Song (For two voices)

(notes by Philip Holberton, drawing on the researches of Andrew Rutherford and Thomas Pinney)


Not to be confused with the “Song for Two Voices” beginning ‘Follow and faint not’.

Handwritten by Kipling in Sundry Phansies, a notebook presented by Kipling to ‘Flo’ Garrard, the beautiful art student with whom he had fallen in love after meeting her in the summer of 1880, when he was fourteen. There is no firm date. Pinney suggests 1881 or 1882.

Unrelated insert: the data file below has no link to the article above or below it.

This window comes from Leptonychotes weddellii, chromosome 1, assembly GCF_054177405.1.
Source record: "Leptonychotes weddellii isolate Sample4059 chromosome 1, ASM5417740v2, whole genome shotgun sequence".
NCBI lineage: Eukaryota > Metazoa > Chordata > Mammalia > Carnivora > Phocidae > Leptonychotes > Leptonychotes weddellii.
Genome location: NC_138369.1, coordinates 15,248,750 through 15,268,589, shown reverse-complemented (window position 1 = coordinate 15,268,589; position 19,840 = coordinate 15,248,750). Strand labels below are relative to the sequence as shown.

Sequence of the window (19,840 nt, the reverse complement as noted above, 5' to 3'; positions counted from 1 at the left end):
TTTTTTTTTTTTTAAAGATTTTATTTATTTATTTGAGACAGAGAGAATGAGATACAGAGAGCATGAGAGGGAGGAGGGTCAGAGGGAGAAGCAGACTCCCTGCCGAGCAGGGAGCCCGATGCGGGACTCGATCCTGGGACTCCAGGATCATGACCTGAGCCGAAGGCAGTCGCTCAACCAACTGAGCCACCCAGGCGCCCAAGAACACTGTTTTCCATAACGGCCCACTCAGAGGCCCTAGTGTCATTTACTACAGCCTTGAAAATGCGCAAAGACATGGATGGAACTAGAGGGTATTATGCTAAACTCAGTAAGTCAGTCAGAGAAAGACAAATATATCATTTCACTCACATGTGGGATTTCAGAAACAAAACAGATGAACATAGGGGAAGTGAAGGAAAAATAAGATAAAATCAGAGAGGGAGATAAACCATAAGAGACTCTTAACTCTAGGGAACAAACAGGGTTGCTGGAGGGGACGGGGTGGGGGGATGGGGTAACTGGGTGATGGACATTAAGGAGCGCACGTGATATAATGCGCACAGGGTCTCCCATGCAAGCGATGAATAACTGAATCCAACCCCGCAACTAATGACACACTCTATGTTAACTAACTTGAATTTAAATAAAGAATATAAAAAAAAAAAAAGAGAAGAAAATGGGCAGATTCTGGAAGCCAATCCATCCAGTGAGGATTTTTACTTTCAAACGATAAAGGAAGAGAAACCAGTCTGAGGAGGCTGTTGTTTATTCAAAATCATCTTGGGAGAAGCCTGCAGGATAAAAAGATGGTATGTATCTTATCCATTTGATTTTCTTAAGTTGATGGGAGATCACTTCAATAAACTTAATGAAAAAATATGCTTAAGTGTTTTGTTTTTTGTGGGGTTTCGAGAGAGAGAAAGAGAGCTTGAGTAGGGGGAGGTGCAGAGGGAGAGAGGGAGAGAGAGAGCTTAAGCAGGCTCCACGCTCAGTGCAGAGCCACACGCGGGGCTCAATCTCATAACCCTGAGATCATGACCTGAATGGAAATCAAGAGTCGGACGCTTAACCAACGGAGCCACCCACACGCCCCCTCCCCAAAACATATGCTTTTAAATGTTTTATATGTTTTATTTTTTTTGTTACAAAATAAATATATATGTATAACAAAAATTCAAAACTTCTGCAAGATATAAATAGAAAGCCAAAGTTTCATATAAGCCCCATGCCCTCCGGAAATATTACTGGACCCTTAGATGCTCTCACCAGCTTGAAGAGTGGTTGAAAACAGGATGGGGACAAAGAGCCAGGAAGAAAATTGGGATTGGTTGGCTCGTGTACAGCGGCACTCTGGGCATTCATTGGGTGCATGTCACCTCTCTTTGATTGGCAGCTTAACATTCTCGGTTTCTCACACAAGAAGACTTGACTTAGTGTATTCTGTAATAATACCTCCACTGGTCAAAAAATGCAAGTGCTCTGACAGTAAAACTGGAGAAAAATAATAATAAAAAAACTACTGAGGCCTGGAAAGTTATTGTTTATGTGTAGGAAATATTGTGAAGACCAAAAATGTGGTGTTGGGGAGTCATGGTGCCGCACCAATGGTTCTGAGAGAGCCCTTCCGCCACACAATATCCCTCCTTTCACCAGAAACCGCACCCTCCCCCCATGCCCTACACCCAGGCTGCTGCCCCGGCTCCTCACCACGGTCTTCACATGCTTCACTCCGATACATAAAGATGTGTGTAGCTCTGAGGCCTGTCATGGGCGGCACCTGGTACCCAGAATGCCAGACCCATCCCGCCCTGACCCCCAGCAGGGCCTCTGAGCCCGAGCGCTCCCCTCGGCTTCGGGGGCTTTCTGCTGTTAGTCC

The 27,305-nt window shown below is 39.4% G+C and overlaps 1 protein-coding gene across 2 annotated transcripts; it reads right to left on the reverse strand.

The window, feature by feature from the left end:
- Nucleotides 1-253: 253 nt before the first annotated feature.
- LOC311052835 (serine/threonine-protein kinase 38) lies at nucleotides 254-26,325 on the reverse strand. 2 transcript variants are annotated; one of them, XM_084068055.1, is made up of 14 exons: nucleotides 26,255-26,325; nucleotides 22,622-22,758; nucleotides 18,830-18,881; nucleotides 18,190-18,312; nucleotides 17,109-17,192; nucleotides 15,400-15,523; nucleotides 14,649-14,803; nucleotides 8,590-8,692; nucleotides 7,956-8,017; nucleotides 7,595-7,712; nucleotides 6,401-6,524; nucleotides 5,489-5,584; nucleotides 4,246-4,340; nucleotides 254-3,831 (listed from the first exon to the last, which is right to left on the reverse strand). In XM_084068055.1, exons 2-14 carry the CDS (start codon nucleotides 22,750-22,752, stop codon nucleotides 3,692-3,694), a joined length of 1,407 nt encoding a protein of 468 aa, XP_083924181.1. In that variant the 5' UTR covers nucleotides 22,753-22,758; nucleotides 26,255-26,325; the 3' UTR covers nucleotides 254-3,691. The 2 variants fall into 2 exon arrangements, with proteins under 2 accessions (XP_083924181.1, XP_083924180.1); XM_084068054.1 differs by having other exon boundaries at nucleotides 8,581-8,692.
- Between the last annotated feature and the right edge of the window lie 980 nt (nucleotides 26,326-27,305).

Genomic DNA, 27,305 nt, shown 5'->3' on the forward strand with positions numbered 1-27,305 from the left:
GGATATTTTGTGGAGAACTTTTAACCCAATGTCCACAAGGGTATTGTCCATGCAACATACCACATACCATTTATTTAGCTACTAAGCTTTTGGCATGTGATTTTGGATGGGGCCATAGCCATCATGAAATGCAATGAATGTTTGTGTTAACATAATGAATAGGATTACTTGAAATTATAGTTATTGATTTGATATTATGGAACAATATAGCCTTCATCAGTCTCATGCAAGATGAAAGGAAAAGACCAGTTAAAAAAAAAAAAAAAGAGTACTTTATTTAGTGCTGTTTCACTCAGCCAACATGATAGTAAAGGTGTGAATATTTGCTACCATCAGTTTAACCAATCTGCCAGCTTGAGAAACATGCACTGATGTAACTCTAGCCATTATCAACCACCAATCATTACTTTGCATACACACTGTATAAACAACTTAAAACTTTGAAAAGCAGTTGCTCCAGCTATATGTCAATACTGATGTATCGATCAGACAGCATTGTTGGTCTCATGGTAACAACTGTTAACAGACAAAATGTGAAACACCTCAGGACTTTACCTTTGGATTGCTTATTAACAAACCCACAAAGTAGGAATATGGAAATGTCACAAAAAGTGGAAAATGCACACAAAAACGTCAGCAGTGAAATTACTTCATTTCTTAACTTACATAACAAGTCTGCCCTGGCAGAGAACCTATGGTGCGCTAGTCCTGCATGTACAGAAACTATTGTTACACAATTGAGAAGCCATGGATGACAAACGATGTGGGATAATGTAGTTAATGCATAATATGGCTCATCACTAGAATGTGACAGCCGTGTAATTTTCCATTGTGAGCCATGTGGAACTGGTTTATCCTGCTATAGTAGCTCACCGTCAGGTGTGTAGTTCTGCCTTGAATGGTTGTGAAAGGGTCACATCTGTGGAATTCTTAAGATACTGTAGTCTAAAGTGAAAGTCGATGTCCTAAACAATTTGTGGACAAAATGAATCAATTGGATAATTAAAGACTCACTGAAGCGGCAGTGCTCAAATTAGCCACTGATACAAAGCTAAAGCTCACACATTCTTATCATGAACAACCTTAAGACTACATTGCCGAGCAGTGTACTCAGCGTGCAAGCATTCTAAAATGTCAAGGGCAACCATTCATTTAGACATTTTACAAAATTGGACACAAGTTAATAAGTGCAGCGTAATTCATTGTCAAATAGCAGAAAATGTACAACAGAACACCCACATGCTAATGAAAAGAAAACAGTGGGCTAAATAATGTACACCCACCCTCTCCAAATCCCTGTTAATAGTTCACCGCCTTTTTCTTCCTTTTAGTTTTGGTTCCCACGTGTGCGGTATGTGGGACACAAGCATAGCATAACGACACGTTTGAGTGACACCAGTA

The poem was never collected by Kipling, but is to be found in Rutherford p. 107, and Pinney p. 1609.

The Poem

The two voices sing about the same lover. The first one tried to bind him by her authority, with an Oath, but he deserted her. The second is more physical and holds onto him with ‘her lips’ red seal.’

In the heading SP stands for soprano, the highest singing voice, and MZ for mezzo-soprano, a lower, but still high, pitch of voice. A contralto sings at a lower pitch still.

See also “To You”, “Caret”, and
“Solus cum Sola”.


©Philip Holberton 2019 All rights reserved